36th DPS Meeting, 8-12 November 2004
Session 5 Uranus and Neptune
Oral, Monday, November 8, 2004, 1:30-3:00pm, Clark

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[5.01] Oceans in Cold, Water-Rich Planets

S. J. Wiktorowicz, A. P. Ingersoll (Caltech)

The interiors of Uranus and Neptune are significantly different from those of the terrestrial and Jovian planets. Their large bulk densities are evidence for significant water content, so it is important to study the form in which that water exists. We examine a hypothetical planet by idealizing the density structure of Neptune and by making three major assumptions. First, we pin this planet’s photospheric (~0.5 bar) temperature and total pressure to Voyager measurements of Neptune. Second, we assume that this planet’s water and hydrogen are uniformly mixed throughout the interior. Third, we assume that the water-poor photosphere and the water-rich interior will be joined either by a wet adiabat terminating at a cloud base (with a dry, adiabatic, gaseous interior) or by a wet adiabat in vapor equilibrium with a liquid water-hydrogen interior. For a high-entropy interior (a “hot” planet), the planetary cloud deck terminates at a cloud base, whereas for a low-entropy, “cold” planet, the cloud deck transitions to a liquid ocean at depth. As planets radiatively cool, they lose entropy; therefore the cloud bases in young planets become ocean surfaces as these planets age. Planets with clouds will have different observational signatures from planets with oceans. For Neptune, better knowledge of its gravitational moments should help decide whether or not an ocean exists. For transiting extrasolar planets, radii and bulk densities can be determined. Observations of warm, water-rich atmospheres, in those whose bulk densities are compatible with water, imply hot, gaseous interiors. Detection of cold, hydrogen-rich atmospheres would be consistent with liquid water-hydrogen oceans beneath.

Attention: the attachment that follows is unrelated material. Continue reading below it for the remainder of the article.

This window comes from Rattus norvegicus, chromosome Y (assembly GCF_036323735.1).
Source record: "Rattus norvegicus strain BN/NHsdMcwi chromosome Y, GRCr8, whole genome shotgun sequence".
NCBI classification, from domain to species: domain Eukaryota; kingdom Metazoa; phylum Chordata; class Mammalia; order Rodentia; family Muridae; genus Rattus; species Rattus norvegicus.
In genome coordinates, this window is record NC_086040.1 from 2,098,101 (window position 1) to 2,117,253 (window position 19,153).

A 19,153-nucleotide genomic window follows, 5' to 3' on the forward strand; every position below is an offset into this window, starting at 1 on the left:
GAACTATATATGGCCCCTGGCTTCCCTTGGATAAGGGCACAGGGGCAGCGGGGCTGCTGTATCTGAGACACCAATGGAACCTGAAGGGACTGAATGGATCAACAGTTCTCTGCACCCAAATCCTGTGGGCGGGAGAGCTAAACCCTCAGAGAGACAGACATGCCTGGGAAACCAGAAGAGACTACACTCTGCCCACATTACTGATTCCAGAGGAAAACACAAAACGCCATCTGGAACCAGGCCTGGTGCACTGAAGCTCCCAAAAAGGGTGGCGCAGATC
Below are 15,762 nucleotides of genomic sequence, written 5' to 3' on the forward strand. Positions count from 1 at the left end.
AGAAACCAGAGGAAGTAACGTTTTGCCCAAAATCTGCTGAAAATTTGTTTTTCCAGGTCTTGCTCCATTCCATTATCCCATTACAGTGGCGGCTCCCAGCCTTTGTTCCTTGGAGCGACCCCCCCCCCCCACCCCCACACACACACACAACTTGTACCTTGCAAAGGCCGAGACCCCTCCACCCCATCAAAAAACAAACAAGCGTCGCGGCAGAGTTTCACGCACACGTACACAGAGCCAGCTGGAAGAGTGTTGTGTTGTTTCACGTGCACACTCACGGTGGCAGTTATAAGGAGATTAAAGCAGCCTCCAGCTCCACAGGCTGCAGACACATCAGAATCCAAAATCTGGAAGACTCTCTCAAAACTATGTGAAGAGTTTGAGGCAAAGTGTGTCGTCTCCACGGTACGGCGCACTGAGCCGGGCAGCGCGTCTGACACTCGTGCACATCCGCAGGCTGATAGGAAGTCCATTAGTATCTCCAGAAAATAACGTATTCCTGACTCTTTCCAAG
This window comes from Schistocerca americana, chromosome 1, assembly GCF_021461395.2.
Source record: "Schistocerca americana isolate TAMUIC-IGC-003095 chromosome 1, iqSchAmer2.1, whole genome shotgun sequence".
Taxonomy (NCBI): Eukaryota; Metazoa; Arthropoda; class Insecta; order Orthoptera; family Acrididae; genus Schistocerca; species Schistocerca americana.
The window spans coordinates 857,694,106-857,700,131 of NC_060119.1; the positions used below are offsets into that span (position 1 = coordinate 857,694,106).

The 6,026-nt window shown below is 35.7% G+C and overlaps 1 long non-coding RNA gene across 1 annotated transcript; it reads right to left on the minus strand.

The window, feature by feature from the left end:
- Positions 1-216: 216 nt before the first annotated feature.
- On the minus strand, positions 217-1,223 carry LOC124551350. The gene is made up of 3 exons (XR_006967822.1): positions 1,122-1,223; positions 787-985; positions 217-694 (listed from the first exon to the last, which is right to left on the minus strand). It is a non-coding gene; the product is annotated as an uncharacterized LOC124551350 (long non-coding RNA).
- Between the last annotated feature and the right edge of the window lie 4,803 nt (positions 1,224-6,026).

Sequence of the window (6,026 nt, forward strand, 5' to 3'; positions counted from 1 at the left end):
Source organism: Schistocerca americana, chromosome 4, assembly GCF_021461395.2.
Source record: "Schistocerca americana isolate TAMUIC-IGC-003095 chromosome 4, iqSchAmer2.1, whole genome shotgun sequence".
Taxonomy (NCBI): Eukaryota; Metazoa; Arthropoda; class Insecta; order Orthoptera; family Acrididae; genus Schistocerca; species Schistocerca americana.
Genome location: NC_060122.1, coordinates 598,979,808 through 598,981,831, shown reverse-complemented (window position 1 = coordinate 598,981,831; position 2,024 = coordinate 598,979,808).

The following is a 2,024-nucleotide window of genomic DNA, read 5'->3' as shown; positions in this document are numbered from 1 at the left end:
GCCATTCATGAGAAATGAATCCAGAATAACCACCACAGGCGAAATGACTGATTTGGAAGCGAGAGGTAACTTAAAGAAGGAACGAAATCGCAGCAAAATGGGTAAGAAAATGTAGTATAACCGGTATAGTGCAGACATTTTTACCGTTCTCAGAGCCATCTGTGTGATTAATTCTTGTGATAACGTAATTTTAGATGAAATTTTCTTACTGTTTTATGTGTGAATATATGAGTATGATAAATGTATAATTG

This work has benefited from the support of the NASA Planetary Atmospheres Program.

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Bulletin of the American Astronomical Society, 36 #4
© 2004. The American Astronomical Soceity.